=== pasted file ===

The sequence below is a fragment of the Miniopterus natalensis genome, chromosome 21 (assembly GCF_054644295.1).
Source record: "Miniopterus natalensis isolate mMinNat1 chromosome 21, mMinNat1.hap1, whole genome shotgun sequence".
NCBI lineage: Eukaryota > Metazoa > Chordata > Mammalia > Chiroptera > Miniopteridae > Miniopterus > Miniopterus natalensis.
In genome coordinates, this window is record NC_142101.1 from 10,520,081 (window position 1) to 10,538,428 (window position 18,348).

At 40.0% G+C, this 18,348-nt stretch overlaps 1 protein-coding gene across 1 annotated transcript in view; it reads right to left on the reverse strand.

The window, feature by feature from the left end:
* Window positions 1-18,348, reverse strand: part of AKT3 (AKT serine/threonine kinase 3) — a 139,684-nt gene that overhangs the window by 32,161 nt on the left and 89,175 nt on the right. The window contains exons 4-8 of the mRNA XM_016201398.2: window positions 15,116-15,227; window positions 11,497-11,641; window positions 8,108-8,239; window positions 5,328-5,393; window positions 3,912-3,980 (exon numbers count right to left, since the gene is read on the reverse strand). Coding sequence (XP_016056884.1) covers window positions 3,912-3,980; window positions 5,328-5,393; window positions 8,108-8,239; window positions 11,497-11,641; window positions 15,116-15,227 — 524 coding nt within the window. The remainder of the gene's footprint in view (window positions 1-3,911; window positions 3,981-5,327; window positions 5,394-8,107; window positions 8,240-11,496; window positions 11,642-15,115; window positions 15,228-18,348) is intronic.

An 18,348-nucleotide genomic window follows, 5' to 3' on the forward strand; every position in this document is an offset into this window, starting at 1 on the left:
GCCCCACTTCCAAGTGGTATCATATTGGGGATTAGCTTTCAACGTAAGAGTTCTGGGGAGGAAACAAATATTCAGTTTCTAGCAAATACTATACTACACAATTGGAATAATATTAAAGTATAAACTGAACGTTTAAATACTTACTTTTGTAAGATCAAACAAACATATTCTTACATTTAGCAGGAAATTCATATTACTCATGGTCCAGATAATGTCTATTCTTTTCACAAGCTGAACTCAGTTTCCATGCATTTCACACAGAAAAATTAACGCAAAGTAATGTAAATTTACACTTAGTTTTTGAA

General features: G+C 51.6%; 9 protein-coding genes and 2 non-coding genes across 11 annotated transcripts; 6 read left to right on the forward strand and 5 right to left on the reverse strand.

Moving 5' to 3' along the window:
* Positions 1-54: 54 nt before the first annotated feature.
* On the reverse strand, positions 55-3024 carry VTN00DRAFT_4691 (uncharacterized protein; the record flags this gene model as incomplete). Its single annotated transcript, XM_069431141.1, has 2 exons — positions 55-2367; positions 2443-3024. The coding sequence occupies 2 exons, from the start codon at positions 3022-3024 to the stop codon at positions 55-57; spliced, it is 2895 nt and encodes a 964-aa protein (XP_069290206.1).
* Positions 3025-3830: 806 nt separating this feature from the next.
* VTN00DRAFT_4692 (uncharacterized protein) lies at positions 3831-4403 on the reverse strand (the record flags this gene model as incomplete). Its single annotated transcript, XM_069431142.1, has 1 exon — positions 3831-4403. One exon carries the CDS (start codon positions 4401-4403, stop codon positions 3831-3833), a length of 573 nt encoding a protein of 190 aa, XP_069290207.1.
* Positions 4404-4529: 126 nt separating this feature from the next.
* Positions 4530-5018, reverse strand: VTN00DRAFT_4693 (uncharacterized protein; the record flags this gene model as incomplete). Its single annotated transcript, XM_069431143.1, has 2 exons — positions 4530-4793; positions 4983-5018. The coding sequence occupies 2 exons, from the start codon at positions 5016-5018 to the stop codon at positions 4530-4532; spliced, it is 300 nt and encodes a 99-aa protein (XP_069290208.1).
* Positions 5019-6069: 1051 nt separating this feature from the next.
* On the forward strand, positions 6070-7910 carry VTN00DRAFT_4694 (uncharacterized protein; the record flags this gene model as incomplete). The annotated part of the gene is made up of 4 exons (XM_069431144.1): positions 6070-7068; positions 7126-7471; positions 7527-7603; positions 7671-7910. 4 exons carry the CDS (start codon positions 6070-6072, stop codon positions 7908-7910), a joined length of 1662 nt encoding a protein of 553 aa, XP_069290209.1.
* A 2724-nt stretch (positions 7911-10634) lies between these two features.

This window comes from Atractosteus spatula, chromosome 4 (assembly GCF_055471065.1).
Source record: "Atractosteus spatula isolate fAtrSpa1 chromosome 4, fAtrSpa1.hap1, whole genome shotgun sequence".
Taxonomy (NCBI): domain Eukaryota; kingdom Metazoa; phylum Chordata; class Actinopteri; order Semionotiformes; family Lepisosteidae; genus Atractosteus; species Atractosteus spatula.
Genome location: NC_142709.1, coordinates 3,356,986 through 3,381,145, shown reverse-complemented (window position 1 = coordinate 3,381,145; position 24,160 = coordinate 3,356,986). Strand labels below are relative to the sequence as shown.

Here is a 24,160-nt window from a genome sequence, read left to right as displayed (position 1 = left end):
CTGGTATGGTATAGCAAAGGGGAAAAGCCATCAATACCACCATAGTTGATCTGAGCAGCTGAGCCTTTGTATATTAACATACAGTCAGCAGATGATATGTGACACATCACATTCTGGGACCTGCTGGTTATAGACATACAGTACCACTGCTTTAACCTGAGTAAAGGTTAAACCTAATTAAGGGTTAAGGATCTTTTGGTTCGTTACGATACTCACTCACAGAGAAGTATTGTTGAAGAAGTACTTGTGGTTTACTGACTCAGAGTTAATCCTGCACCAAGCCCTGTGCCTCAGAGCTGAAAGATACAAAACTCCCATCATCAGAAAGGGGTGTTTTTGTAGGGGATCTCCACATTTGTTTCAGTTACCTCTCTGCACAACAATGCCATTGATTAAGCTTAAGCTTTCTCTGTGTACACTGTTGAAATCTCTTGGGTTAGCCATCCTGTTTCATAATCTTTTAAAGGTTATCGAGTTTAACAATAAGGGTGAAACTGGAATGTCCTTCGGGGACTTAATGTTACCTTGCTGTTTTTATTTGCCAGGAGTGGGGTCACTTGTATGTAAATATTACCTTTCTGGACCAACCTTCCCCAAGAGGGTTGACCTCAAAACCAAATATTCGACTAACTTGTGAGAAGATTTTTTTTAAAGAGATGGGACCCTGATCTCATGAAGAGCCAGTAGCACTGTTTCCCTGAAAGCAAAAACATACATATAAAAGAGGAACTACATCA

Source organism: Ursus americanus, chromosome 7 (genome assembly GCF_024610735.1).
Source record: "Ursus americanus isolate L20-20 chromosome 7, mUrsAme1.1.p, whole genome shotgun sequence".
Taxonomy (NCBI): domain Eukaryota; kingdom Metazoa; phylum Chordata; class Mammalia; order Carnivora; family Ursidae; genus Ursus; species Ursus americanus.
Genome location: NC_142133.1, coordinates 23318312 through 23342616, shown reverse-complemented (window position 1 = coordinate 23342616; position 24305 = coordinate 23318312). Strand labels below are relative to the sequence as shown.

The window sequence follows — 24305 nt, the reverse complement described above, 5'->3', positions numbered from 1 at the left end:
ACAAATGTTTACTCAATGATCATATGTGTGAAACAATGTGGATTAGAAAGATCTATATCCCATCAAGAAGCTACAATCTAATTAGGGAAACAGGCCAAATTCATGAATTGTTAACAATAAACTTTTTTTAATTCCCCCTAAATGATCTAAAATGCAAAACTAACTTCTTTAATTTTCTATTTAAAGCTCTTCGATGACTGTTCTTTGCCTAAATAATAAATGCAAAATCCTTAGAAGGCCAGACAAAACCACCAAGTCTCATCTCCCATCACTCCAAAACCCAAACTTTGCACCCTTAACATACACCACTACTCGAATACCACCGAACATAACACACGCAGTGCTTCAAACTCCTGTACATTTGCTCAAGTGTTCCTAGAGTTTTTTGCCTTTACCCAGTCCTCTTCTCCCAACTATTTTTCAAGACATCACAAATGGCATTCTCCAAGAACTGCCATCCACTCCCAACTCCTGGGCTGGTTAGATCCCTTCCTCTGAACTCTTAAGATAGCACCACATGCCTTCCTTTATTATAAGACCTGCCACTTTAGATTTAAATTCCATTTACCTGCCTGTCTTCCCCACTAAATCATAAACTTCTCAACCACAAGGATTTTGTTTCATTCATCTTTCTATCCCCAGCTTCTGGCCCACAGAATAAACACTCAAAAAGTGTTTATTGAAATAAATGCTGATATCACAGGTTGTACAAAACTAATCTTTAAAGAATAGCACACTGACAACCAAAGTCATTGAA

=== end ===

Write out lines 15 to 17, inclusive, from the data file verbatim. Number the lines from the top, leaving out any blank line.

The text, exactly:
* VTN00DRAFT_4692 (uncharacterized protein) lies at positions 3831-4403 on the reverse strand (the record flags this gene model as incomplete). Its single annotated transcript, XM_069431142.1, has 1 exon — positions 3831-4403. One exon carries the CDS (start codon positions 4401-4403, stop codon positions 3831-3833), a length of 573 nt encoding a protein of 190 aa, XP_069290207.1.
* Positions 4404-4529: 126 nt separating this feature from the next.
* Positions 4530-5018, reverse strand: VTN00DRAFT_4693 (uncharacterized protein; the record flags this gene model as incomplete). Its single annotated transcript, XM_069431143.1, has 2 exons — positions 4530-4793; positions 4983-5018. The coding sequence occupies 2 exons, from the start codon at positions 5016-5018 to the stop codon at positions 4530-4532; spliced, it is 300 nt and encodes a 99-aa protein (XP_069290208.1).